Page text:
Soil Health

by Thomas J. Akin

I originally wrote this article for an ELA newsletter a little over 10 years ago; today I would call the article, “Is Your Soil Healthy?”  Let’s see how much I got right and how much the science has improved since then. Indented text shows my amendments to the original article that appeared in ELA’s print newsletter, The Ecological Landscaper, in 2004. Continue reading

by Dr. Elham A. Ghabbour and Dr. Geoffrey Davies

Natural landscaping depends to a large extent on healthy soil. In this context ‘healthy’ means that the soil is carbon- and nutrient-rich and that it retains water but drains well. It’s important to know that soil carbon consists of two main pools, one of which is accessible to microbes as food (labile) and the other that is much less accessible and is sequestered (stabilized). This sequestered carbon in the form of humic substances (HS) confers long-term stability to a soil, ensuring that landscapers’ efforts will last well into the future without major intervention. Getting a soil carbon analysis helps with assessment of the soil’s readiness for natural landscaping. Continue reading

This article first appeared in Yale Environment 360

by Judith D. Schwartz

In the 19th century, as land-hungry pioneers steered their wagon trains westward across the United States, they encountered a vast landscape of towering grasses that nurtured deep, fertile soils. Today, just three percent of North America’s tallgrass prairie remains. Its disappearance has had a dramatic impact on the landscape and ecology of the U.S., but a key consequence of that transformation has largely been overlooked: a massive loss of soil carbon into the atmosphere. The importance of soil carbon — how it is leached from the earth and how that process can be reversed — is the subject of intensifying scientific investigation, with important implications for the effort to slow the rapid rise of carbon dioxide in the atmosphere. Continue reading

by Emma Vautour

As a student of ecology and an aspiring ecological landscaper, it was a privilege to attend the 2014 ELA conference and learn from many of the leading figures in the field. The conference rooms seemed to reverberate with the buzz of so many excited earth-enthusiasts, communally appreciating what fascinates them most. The general liveliness was underpinned by finely-tuned, intellectual discussions of innovative techniques and new understanding. Continue reading

by Nina Bassuk

Soil compaction is the single most difficult and harmful environmental or abiotic condition that a tree or shrub can experience. There are other environmental problems such as drought, cold temperatures, poor drainage, or lack of sunlight, but for the most part these problems can be overcome by appropriate plant selection. In the case of soil compaction, no amount of skillful plant selection can remedy the problem. Quite simply, if a plant’s roots can’t grow into the soil, the soil might as well not be there. Continue reading

by Dr. Nina Bassuk

Soils under pavement need to be compacted to meet load–bearing requirements so that sidewalks and other pavement won’t subside and fail. Soils are often compacted to 95% peak (Proctor or modified Proctor) density before pavements are laid. When trees are planted into these soils, root growth is severely reduced or eliminated beyond the tree-planting hole.  When root growth is restricted, tree growth suffers as water, nutrients, and oxygen are limited. Continue reading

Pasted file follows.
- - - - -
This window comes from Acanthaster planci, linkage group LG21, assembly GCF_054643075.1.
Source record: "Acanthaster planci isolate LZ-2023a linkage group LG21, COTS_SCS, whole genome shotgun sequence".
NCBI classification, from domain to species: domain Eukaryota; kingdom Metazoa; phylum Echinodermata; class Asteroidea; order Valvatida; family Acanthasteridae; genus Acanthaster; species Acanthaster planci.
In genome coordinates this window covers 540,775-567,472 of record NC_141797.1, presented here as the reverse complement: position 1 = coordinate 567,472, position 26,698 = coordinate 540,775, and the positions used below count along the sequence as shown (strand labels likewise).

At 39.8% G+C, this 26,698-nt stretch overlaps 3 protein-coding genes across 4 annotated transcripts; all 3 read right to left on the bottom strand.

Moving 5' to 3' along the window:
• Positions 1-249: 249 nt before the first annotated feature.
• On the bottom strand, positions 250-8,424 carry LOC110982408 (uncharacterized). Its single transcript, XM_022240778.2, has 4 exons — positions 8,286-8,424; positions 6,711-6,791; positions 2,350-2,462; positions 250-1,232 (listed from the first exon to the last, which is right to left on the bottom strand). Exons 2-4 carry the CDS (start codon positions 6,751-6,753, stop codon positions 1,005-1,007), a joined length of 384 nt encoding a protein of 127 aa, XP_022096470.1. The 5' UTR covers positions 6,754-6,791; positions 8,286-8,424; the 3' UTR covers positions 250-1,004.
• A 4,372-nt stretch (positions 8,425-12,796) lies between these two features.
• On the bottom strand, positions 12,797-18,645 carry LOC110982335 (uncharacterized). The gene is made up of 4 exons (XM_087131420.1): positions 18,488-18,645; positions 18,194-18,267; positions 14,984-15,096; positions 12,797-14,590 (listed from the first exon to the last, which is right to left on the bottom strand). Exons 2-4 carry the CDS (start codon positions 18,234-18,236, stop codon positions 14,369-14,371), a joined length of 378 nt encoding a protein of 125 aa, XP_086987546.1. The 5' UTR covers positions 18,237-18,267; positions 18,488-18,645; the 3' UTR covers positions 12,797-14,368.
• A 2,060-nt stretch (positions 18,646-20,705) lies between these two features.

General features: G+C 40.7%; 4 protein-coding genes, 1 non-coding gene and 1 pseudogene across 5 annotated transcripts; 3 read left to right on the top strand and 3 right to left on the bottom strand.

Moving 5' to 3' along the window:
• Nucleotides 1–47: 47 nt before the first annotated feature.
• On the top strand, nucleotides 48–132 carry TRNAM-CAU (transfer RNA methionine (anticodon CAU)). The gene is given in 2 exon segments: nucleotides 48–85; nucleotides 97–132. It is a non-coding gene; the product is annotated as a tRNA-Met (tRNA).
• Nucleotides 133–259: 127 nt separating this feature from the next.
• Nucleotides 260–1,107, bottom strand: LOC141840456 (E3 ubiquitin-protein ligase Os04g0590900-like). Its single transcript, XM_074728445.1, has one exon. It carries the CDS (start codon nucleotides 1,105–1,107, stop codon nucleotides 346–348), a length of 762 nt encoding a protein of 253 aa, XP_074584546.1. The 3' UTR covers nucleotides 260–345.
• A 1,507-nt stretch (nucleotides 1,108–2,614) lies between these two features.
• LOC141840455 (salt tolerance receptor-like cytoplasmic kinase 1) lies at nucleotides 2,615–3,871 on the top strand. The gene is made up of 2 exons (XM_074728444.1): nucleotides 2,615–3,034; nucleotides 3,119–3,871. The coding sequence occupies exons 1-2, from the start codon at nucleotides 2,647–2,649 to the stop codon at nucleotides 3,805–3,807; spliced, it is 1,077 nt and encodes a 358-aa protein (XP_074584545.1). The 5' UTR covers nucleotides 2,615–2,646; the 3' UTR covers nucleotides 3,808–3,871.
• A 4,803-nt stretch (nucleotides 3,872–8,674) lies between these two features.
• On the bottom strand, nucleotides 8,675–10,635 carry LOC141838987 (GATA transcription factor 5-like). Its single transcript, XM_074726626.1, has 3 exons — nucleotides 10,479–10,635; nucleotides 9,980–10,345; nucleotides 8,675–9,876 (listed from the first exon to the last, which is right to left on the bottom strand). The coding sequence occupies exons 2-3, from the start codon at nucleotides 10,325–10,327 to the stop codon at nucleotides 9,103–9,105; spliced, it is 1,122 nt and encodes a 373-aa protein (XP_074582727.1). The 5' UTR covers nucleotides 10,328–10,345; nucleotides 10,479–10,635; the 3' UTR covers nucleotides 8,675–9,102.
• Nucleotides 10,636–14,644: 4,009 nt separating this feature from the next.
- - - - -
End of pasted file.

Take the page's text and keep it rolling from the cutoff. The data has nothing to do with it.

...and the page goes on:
Tea‌g With Nutrients CoverWritten by Jeff Lowenfels
Published by Timber Press ©2013

Reviewed by George Batchelor

What do plants eat?  In his latest book, Teaming with Nutrients, Jeff Lowenfels writes for the gardener who is fascinated by plants and wants to better understand and visualize the world of soil molecules and root hairs, of hydrogen ions, covalent bonds, and nutrient movement through the phloem.  In the best of instructive traditions, his writing is not only clear, but his personal wonder and astonishment of the subject are contagious. Continue reading

by Phil Haynes

Everyone can empathize with the trauma a person must go through to withdraw from chemical dependencies, and I believe there are some real similarities with rehabilitating your lawn and soil, though not as bad as what you might see on Celebrity Rehab! Converting a lawn from traditional (chemical) care to organic care requires an ongoing discussion, and I use it as an opportunity to talk with potential and existing customers about what is actually happening with their lawns and what they can expect from me as their service provider. Continue reading

by Jeff Lowenfels

Authors spend a lot of time by themselves, as was abundantly apparent when I got a chance to Keynote at the ELA’s 2013 Conference on the subject matter of my new book, Teaming With Nutrients: The Organic Gardener’s Guide to Optimizing Plant Nutrition. I found myself gushing with excitement as I was able to finally share the wonders of plant cells and their workings with someone other than Gracie, our inquisitive, but not that intelligent English Shorthaired Pointer. Continue reading

by Lisa Stiffler

Originally posted on Sightline Daily, January 22, 2013, by Sightline Fellow Lisa Stiffler, this post is part of the research project: Stormwater Solutions: Curbing Toxic Runoff.

If you’re concerned about water pollution, you’ve likely heard this message: The water that gushes off our roofs, driveways, streets, and landscaped yards is to blame for the bulk of the pollution that dirties Puget Sound and numerous Northwest waterbodies. You probably also know about the most popular stormwater solutions, including rain gardens and other green infrastructure that soak up the filthy water, cleaning it before it reaches sensitive waterways that are home to salmon, frogs, orcas, and other wildlife. Continue reading